Jessica Hausner's film, Lourdes, is a comedy of manners that, refreshingly, avoids hackneyed representations. The film follows a young and lonely MS sufferer, Christine, who travels to Lourdes to escape the stultifying routine of her wheelchair bound existence. It is a film of immense visual restraint that, in some ways, mirrors the physical restraints experienced by the sick and disabled. Scenes are largely static frames which people move in and out of with a serene choreography. "The camera is like God's eye," remarks Hausner, "observing, never interfering." The symbolic colour palate of the film are the cool greys of hotel lobbys disturbed by flashes of red from the uniforms of the Order of Malta and Christine's sun hat; the cobalt blue of the Virgin Mary.

For Hausner, Lourdes is a place of mystical ambiguity that defies ideological descriptions. In such a spiritually and emotionally evanescent environment, people and events need to be viewed through a cinematic lens of ambivalent meanings (some secular, some religious). Only then can the mysteries of nature and grace; the mundane and miraculous; decay and healing be approached by the secular imagination. In Lourdes, Hausner finds a perfect metaphor for universal concerns:

I want to talk in my films about the mystery of human beings: it is hard to know what goes on inside a person. Love and communication is full of misunderstandings and errors. In that sense, everyone stays alone. All of my films seem to be with concerned with, as Christine puts it, the feeling that "life is passing by without us." Society has invented a structure consisting of rules and aims in order to give you the sensation of a meaningful life. If you achieve this or that, then your life makes sense. Such as: being successful in your job, having a family, having a house or car, being a good person, doing charity, of getting up at eight in the morning and going to the theatre once a month...I always found it hard to accept those rules and aims - find that life senseless and arbitrary. Fate is unpredictable, just as human beings are. MS, the disease that Christine suffers from in the film, is similar - it's an illness that can change very fast. Today you are fine; tomorrow you are paralyzed...the film is not only about handicapped people in Lourdes, but about everyone's fate.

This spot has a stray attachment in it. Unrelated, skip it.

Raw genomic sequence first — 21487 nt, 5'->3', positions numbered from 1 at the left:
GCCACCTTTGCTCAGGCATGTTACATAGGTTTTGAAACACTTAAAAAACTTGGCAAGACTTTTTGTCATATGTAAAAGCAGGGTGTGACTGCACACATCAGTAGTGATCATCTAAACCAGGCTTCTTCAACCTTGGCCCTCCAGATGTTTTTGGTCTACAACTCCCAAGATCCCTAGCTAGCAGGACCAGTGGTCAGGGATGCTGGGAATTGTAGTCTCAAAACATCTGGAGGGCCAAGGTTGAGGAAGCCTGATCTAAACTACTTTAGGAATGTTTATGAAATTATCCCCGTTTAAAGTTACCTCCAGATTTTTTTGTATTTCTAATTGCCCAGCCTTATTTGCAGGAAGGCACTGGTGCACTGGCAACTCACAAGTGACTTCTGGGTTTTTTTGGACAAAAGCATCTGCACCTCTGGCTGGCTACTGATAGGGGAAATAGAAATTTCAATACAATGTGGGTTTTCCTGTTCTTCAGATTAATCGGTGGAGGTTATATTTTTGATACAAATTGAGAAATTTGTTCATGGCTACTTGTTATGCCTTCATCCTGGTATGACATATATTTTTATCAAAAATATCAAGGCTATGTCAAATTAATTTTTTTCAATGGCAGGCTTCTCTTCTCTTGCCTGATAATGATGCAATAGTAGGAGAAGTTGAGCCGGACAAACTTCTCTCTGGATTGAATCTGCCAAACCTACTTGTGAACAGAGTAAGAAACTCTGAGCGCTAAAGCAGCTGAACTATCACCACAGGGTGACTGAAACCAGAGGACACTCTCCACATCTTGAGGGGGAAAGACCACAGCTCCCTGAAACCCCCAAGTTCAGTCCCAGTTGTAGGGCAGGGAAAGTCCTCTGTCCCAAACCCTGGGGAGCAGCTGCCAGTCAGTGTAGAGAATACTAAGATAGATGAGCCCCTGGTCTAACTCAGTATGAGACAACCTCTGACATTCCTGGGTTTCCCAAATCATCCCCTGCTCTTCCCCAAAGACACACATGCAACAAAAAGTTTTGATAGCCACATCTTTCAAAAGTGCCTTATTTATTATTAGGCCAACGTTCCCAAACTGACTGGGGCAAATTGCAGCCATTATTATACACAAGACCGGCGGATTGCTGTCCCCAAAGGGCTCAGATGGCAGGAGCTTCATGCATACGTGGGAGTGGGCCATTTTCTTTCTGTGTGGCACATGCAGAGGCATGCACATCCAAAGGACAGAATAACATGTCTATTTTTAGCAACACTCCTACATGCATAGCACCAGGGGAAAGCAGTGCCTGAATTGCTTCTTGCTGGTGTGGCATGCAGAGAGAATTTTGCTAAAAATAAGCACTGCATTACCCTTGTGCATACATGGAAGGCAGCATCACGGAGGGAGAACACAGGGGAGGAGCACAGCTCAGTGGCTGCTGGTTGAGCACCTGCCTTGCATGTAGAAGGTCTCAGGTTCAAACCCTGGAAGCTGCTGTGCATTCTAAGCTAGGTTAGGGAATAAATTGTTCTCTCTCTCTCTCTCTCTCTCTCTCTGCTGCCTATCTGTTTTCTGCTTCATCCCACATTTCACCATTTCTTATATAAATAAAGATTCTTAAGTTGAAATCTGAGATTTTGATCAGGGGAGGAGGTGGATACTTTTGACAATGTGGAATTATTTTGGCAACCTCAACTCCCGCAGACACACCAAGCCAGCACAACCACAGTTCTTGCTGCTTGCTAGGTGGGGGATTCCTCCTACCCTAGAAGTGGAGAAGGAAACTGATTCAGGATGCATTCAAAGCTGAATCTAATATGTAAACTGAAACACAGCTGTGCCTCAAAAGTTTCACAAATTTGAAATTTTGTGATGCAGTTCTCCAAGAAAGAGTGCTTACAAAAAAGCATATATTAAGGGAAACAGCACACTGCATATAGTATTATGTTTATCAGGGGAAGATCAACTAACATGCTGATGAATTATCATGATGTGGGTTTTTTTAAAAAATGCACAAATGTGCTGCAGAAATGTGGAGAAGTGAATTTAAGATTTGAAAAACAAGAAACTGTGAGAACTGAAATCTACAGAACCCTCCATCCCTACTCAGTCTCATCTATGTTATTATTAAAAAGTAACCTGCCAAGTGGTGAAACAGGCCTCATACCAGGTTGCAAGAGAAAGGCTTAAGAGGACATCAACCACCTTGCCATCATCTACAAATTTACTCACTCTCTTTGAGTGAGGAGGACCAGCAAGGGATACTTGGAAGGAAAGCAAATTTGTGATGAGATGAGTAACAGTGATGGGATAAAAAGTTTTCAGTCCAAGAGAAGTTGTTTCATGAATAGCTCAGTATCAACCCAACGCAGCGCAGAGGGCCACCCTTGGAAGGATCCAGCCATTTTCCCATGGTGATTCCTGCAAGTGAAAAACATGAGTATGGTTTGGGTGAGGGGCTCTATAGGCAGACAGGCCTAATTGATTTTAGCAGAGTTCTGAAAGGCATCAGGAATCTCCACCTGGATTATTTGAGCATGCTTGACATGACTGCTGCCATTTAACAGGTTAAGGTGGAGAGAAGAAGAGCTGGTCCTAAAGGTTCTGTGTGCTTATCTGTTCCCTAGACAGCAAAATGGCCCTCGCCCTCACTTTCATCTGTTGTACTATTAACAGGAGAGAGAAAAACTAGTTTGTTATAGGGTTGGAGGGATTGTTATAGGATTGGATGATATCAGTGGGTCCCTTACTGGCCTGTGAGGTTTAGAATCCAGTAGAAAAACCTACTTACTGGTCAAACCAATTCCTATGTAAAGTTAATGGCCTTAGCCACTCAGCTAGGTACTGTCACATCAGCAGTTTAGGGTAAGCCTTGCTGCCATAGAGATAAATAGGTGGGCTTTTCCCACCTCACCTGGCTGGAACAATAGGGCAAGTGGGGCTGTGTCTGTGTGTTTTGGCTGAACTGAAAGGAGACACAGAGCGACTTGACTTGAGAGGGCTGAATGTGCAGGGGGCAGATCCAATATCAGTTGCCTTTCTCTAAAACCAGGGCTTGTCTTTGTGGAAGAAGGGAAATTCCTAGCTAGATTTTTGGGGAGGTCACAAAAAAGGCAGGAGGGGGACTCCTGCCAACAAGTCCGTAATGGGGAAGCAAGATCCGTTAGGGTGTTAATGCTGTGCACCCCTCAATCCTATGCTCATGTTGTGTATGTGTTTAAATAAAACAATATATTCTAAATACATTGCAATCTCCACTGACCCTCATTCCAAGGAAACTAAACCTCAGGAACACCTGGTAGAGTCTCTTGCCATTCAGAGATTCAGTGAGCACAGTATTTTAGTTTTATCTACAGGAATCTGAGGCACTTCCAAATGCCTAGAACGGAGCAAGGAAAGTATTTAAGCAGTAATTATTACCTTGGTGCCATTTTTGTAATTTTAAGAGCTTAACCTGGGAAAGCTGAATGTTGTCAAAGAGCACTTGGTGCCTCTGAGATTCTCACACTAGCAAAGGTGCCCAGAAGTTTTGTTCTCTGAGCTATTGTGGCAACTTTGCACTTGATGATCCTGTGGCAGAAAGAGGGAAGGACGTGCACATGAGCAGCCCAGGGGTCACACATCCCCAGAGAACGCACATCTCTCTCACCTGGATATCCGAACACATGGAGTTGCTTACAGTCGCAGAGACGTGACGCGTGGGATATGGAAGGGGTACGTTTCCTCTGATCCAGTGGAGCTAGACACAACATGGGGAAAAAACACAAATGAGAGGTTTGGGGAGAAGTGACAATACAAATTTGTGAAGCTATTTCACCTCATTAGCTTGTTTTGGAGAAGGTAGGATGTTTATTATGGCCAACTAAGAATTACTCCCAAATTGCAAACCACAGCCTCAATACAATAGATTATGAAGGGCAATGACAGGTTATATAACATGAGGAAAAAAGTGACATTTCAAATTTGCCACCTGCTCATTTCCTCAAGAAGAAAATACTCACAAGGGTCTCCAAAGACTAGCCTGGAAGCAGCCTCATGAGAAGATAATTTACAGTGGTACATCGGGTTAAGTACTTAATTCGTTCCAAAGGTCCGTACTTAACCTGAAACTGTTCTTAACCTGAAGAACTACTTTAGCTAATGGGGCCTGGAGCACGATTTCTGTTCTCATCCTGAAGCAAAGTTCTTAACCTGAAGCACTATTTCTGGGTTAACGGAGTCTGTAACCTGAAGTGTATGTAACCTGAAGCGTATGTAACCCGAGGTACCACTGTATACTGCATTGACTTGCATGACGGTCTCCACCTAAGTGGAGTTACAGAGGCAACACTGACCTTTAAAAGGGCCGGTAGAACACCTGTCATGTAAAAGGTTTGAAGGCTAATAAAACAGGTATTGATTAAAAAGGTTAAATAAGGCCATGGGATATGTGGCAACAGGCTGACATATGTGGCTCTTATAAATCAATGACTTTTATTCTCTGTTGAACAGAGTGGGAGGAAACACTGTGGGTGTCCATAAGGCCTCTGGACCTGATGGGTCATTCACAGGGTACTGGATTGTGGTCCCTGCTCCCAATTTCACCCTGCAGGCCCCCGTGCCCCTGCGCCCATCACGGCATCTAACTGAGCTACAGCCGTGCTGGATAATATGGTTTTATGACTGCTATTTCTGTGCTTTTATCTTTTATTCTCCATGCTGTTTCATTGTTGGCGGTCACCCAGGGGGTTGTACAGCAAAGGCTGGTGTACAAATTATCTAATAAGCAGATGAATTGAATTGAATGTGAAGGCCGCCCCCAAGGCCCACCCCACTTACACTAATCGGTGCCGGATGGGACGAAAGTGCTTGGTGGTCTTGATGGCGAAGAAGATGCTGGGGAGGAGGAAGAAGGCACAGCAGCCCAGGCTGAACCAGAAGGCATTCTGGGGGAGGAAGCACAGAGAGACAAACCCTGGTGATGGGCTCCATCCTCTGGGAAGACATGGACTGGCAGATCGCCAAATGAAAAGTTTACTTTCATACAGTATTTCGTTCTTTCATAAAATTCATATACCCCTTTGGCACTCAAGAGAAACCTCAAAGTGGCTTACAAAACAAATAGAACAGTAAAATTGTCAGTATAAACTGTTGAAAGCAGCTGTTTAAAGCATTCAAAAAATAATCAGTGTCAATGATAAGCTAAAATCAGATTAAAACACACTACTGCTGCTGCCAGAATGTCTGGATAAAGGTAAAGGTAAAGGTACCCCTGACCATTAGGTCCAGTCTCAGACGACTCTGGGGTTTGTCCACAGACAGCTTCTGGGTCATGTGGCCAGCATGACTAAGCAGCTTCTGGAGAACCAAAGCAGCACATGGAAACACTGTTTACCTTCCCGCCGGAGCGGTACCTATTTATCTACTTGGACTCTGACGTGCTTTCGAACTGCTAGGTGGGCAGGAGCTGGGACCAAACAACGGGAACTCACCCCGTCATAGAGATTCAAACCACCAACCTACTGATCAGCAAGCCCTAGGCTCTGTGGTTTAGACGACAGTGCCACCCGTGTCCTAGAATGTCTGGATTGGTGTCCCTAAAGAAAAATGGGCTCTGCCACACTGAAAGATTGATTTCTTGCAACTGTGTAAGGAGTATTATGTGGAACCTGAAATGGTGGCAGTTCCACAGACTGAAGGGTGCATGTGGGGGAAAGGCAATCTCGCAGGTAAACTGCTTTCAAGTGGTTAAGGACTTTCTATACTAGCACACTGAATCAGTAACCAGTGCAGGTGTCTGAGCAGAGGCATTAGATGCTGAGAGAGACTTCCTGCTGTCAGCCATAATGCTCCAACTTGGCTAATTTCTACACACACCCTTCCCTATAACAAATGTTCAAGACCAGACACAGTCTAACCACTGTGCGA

Of course, one of the transcendental dimensions of Lourdes is that people are not defined by their achievements or status (many of the pilgrims have, in worldly terms, "achieved" little) but by the ontological fact that they are persons. Lourdes subverts the social ordering we are accustomed to and suggests a new paradigm, rooted in the life of the triune God, with which people can model their lives. Those who are suffering and weak lead the processions, take centre stage, are honoured. The first come last and the last, first. In Lourdes, it is not the fittest and slickest who are naturally selected, but those who serve and are served. Perhaps, this answers the question at the heart of the film, do miracles exist?

Wednesday, 7 April 2010

Faith, the Secular State and May 6th

The April issue of the New Statesman explores the idea of God in Britain's secular culture (it also contains the 50 greatest political photographs which are a powerful pictorial document of recent history). Here is an excerpt from the editorial:

This magazine has been resolutely secular since its first issue in 1913. Yet our annual "God" issue often proves to be our most popular. Proof, perhaps, that as Harold Wilson recognised, social democracy in Britain always owes more to Methodism than it did to Marx.

For us, secularism has always meant a secular state, not a secular society. A belief in a state that does not act on the basis of religious considerations is perfectly compatible with a recognition that faith has an important role to play in the public sphere...

Religious observance in Britain is, with a few exceptions, in steep decline, but interest in science, metaphysics and epistemology has perhaps never been stronger. David Lewis-Willians (author of Conceiving God: the Cognitive Origin and Evolution of Religion) is right when he says that the human appetite for belief is hard-wired. We hope this issue goes some way to sating your hunger.